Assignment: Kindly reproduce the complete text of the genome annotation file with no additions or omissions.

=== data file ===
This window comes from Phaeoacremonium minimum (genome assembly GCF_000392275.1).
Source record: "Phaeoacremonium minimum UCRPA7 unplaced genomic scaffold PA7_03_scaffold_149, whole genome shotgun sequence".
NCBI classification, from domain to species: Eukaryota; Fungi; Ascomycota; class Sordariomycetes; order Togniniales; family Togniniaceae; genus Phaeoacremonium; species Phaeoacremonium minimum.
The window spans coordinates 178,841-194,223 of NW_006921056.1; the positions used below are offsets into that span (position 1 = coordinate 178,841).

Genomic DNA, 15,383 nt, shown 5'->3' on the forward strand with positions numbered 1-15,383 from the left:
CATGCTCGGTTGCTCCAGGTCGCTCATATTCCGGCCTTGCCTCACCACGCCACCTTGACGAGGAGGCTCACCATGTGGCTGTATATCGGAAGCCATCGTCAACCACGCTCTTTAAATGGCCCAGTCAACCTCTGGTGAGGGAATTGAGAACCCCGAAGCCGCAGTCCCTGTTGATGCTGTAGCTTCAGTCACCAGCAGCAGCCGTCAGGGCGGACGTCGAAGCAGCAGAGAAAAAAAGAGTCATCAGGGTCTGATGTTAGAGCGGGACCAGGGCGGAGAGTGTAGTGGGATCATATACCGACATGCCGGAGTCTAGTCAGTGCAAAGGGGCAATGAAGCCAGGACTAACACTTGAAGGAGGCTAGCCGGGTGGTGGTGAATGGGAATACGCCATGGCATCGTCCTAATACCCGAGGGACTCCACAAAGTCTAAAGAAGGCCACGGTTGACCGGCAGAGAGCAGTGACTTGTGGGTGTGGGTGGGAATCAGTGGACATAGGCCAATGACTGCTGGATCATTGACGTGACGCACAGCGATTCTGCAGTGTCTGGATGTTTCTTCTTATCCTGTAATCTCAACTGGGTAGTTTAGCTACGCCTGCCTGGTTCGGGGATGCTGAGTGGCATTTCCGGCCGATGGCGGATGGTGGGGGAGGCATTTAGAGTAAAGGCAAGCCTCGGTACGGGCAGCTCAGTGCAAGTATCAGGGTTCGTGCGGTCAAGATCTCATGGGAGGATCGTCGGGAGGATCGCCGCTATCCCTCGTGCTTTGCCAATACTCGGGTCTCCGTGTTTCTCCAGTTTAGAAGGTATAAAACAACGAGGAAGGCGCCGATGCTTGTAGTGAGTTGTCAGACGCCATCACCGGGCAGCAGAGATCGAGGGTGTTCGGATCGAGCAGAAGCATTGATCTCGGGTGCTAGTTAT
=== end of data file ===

This window comes from Phaeoacremonium minimum (genome assembly GCF_000392275.1).
Source record: "Phaeoacremonium minimum UCRPA7 unplaced genomic scaffold PA7_03_scaffold_149, whole genome shotgun sequence".
NCBI classification, from domain to species: Eukaryota; Fungi; Ascomycota; class Sordariomycetes; order Togniniales; family Togniniaceae; genus Phaeoacremonium; species Phaeoacremonium minimum.
The window spans coordinates 178,841-194,223 of NW_006921056.1; the positions used below are offsets into that span (position 1 = coordinate 178,841).

Genomic DNA, 15,383 nt, shown 5'->3' on the forward strand with positions numbered 1-15,383 from the left:
CATGCTCGGTTGCTCCAGGTCGCTCATATTCCGGCCTTGCCTCACCACGCCACCTTGACGAGGAGGCTCACCATGTGGCTGTATATCGGAAGCCATCGTCAACCACGCTCTTTAAATGGCCCAGTCAACCTCTGGTGAGGGAATTGAGAACCCCGAAGCCGCAGTCCCTGTTGATGCTGTAGCTTCAGTCACCAGCAGCAGCCGTCAGGGCGGACGTCGAAGCAGCAGAGAAAAAAAGAGTCATCAGGGTCTGATGTTAGAGCGGGACCAGGGCGGAGAGTGTAGTGGGATCATATACCGACATGCCGGAGTCTAGTCAGTGCAAAGGGGCAATGAAGCCAGGACTAACACTTGAAGGAGGCTAGCCGGGTGGTGGTGAATGGGAATACGCCATGGCATCGTCCTAATACCCGAGGGACTCCACAAAGTCTAAAGAAGGCCACGGTTGACCGGCAGAGAGCAGTGACTTGTGGGTGTGGGTGGGAATCAGTGGACATAGGCCAATGACTGCTGGATCATTGACGTGACGCACAGCGATTCTGCAGTGTCTGGATGTTTCTTCTTATCCTGTAATCTCAACTGGGTAGTTTAGCTACGCCTGCCTGGTTCGGGGATGCTGAGTGGCATTTCCGGCCGATGGCGGATGGTGGGGGAGGCATTTAGAGTAAAGGCAAGCCTCGGTACGGGCAGCTCAGTGCAAGTATCAGGGTTCGTGCGGTCAAGATCTCATGGGAGGATCGTCGGGAGGATCGCCGCTATCCCTCGTGCTTTGCCAATACTCGGGTCTCCGTGTTTCTCCAGTTTAGAAGGTATAAAACAACGAGGAAGGCGCCGATGCTTGTAGTGAGTTGTCAGACGCCATCACCGGGCAGCAGAGATCGAGGGTGTTCGGATCGAGCAGAAGCATTGATCTCGGGTGCTAGTTAT